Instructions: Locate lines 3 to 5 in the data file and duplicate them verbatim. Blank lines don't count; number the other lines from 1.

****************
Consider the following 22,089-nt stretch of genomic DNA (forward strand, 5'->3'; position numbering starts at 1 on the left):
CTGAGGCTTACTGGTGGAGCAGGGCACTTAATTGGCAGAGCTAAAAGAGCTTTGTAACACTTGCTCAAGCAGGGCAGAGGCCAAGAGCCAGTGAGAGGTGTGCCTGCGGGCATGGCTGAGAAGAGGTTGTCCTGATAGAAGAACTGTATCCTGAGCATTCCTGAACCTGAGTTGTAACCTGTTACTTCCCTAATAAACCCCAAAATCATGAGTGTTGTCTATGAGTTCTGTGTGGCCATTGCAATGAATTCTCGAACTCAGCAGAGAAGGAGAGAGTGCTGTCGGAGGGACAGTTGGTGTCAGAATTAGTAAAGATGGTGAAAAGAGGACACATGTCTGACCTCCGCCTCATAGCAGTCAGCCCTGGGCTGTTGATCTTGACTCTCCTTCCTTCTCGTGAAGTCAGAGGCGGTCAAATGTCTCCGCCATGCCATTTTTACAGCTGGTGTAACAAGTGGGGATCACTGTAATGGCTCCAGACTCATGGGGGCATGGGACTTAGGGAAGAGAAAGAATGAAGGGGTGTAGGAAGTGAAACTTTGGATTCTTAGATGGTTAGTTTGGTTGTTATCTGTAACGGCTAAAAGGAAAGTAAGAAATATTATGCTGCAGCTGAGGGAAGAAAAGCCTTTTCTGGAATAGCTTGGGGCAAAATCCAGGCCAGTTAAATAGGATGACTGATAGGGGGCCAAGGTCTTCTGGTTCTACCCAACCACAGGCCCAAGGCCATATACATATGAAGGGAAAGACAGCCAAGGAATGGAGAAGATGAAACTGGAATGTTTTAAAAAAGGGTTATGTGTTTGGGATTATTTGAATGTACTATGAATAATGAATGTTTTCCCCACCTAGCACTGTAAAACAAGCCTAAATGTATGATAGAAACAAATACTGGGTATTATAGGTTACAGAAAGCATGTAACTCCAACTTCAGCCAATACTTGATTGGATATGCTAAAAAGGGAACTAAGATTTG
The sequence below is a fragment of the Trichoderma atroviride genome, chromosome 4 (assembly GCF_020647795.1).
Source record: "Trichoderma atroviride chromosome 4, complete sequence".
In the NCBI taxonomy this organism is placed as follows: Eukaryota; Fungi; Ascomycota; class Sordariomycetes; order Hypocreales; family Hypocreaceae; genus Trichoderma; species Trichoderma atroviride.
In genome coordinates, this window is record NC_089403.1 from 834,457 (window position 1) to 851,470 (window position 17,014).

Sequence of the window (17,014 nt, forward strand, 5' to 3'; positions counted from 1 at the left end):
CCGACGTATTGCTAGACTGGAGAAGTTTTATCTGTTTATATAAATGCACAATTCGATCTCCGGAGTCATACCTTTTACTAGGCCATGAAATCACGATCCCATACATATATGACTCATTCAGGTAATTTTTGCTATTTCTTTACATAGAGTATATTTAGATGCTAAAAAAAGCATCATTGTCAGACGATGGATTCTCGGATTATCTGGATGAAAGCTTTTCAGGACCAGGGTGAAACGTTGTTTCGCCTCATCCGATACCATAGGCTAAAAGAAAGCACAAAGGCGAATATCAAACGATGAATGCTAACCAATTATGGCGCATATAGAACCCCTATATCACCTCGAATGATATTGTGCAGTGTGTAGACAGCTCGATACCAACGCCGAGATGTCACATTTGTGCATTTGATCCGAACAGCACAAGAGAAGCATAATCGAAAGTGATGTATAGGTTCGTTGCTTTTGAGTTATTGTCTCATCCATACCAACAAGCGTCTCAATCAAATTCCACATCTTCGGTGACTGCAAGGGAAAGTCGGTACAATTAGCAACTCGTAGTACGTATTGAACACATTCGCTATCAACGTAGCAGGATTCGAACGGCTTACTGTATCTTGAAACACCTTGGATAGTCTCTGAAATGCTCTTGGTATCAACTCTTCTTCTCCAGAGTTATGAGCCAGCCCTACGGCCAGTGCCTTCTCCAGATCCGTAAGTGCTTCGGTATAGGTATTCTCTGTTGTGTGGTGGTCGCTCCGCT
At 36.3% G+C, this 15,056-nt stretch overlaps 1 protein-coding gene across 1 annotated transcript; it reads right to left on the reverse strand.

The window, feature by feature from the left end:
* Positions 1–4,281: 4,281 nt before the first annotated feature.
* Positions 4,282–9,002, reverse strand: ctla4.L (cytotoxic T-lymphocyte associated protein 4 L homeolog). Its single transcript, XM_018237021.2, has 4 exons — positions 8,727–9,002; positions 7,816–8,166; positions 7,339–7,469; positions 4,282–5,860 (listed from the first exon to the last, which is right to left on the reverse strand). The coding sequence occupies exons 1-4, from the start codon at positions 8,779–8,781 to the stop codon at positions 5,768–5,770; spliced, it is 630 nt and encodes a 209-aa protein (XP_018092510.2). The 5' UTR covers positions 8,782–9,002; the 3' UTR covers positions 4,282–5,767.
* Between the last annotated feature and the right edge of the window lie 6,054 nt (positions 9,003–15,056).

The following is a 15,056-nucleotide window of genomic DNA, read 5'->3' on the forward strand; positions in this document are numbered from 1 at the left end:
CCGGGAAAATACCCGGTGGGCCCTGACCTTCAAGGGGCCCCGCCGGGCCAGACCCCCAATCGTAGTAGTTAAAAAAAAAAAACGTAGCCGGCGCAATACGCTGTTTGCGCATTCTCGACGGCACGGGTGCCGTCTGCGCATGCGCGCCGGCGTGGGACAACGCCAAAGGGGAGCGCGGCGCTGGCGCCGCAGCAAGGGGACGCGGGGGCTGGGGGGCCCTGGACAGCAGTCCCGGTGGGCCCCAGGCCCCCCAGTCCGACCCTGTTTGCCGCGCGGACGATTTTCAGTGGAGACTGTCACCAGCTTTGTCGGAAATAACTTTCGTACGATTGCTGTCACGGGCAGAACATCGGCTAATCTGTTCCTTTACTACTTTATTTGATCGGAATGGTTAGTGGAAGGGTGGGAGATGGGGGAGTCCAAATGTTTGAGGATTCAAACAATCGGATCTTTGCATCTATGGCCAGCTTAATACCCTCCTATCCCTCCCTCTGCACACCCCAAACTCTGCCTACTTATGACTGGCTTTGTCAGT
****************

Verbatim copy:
The sequence below is a fragment of the Trichoderma atroviride genome, chromosome 4 (assembly GCF_020647795.1).
Source record: "Trichoderma atroviride chromosome 4, complete sequence".
In the NCBI taxonomy this organism is placed as follows: Eukaryota; Fungi; Ascomycota; class Sordariomycetes; order Hypocreales; family Hypocreaceae; genus Trichoderma; species Trichoderma atroviride.